Infrastructure debt – Opportunities in the post-COVID recovery
As the global economy recovers from the COVID pandemic, companies and governments are re-thinking how economies operate and focusing on rebuilding in a more sustainable way. Recovery efforts are being supported by ambitious government spending
plans that focus strongly on infrastructure. For example, the UK government recently announced £100bn in infrastructure type spending for 2021-22 to help build roads, rail and fibre, amongst other investments, to make the British economy
more resilient as part of the ‘Build Back Better’ plan. And this is all taking place alongside the transition toward less carbon intensive infrastructure which we expect to accelerate in the years ahead.
COMPARING DEFAULT AND RECOVERY RATES - INFRASTRUCTURE DEBT VS CORPORATE BONDS
Source: Source: Moody’s Infrastructure Default and Recovery Rates (1983-2019 (published 9 October 2020). Past performance does not guarantee future results.
Since infrastructure financing is often more heavily weighted towards debt than equity, the supply of infrastructure debt opportunities will likely increase in this environment. For investors, the attractiveness of infrastructure debt investments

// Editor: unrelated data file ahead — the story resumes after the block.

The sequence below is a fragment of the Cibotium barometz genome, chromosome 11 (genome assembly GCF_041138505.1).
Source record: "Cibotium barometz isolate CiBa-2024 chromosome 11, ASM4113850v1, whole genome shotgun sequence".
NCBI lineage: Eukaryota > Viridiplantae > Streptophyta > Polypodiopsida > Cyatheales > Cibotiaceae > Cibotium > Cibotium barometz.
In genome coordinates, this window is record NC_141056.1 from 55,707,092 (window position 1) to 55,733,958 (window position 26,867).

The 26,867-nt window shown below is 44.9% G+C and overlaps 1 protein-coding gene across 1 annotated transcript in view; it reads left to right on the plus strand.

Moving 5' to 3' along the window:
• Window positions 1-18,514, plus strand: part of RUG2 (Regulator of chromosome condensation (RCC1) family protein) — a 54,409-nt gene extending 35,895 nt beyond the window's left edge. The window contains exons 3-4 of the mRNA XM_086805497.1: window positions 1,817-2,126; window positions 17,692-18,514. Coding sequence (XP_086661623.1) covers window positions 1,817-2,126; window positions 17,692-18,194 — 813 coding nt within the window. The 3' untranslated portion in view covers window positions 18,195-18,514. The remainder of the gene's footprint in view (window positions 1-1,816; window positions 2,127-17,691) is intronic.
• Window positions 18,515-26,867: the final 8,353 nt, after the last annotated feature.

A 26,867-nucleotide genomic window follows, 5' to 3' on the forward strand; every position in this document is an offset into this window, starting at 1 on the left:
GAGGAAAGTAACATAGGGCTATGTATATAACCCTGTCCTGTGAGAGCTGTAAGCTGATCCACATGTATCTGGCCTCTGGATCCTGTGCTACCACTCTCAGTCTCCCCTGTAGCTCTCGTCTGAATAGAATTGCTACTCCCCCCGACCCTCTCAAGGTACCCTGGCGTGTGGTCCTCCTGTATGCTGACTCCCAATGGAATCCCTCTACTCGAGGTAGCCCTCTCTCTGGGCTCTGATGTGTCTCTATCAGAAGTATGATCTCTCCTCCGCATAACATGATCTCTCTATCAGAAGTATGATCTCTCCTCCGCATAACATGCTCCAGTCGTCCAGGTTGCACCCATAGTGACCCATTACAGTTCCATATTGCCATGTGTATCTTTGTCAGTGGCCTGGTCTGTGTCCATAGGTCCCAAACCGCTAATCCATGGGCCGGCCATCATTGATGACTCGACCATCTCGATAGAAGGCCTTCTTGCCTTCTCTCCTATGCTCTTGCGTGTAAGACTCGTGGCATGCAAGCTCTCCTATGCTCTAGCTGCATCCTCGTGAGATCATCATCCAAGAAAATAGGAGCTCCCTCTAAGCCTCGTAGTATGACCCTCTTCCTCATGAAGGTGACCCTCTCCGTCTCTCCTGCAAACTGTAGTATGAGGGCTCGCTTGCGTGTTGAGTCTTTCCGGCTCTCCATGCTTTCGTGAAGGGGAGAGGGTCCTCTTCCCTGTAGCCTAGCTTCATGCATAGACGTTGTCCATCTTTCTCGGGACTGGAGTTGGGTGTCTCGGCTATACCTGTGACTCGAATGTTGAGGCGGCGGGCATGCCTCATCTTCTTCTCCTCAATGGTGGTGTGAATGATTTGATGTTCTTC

lies primarily in the resilient income they can generate and their relatively low risk profile compared to other similarly yielding fixed income alternatives.
In this paper we outline the case for investing in infrastructure debt, the factors that enable it to provide resilient income and the relative value opportunities that currently exist in the market.
About the author
Director, Global Relationship Group
Joined in January 2018
1st class Bachelor of Management from Trinity College Dublin and an Advanced Diploma in Administration and Marketing from the Dublin Institute of Technology.
Phelim Bolger is an infrastructure specialist at IFM Investors, an asset manager uniquely owned by all-profit-to-members Australian pension funds. At IFM, Phelim is responsible for our partnerships with UK Local Government Pension Schemes, other like-minded pension funds and their investment advisors. Over his twenty years in investment management, Phelim focused on investment advisory, investment specialist and business development roles in alternative investments, including hedge funds, private equity, real estate and infrastructure. Prior to joining IFM, Phelim worked at JPMorgan, UBP, HSBC Alternative Investments Limited, Deutsche Asset Management and Ardian.